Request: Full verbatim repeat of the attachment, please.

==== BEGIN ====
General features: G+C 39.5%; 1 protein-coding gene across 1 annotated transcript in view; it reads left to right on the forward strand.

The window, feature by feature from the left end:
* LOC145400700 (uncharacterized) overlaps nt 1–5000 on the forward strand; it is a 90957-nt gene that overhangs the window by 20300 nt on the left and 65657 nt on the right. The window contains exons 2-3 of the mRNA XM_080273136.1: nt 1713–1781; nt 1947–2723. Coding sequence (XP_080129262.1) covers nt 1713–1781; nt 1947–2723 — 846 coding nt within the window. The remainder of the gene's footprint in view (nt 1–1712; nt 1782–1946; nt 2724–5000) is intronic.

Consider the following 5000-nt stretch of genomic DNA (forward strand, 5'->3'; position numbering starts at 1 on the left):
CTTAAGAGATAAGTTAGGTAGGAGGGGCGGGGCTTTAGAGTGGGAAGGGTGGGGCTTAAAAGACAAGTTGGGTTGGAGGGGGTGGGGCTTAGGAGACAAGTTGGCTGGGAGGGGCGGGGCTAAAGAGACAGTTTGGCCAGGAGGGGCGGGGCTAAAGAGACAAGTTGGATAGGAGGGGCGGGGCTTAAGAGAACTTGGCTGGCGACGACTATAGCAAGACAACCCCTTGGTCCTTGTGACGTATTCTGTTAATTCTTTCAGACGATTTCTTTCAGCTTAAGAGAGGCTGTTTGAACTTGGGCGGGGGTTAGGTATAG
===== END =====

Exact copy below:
General features: G+C 39.5%; 1 protein-coding gene across 1 annotated transcript in view; it reads left to right on the forward strand.

The window, feature by feature from the left end:
* LOC145400700 (uncharacterized) overlaps nt 1–5000 on the forward strand; it is a 90957-nt gene that overhangs the window by 20300 nt on the left and 65657 nt on the right. The window contains exons 2-3 of the mRNA XM_080273136.1: nt 1713–1781; nt 1947–2723. Coding sequence (XP_080129262.1) covers nt 1713–1781; nt 1947–2723 — 846 coding nt within the window. The remainder of the gene's footprint in view (nt 1–1712; nt 1782–1946; nt 2724–5000) is intronic.

Consider the following 5000-nt stretch of genomic DNA (forward strand, 5'->3'; position numbering starts at 1 on the left):
CTTAAGAGATAAGTTAGGTAGGAGGGGCGGGGCTTTAGAGTGGGAAGGGTGGGGCTTAAAAGACAAGTTGGGTTGGAGGGGGTGGGGCTTAGGAGACAAGTTGGCTGGGAGGGGCGGGGCTAAAGAGACAGTTTGGCCAGGAGGGGCGGGGCTAAAGAGACAAGTTGGATAGGAGGGGCGGGGCTTAAGAGAACTTGGCTGGCGACGACTATAGCAAGACAACCCCTTGGTCCTTGTGACGTATTCTGTTAATTCTTTCAGACGATTTCTTTCAGCTTAAGAGAGGCTGTTTGAACTTGGGCGGGGGTTAGGTATAG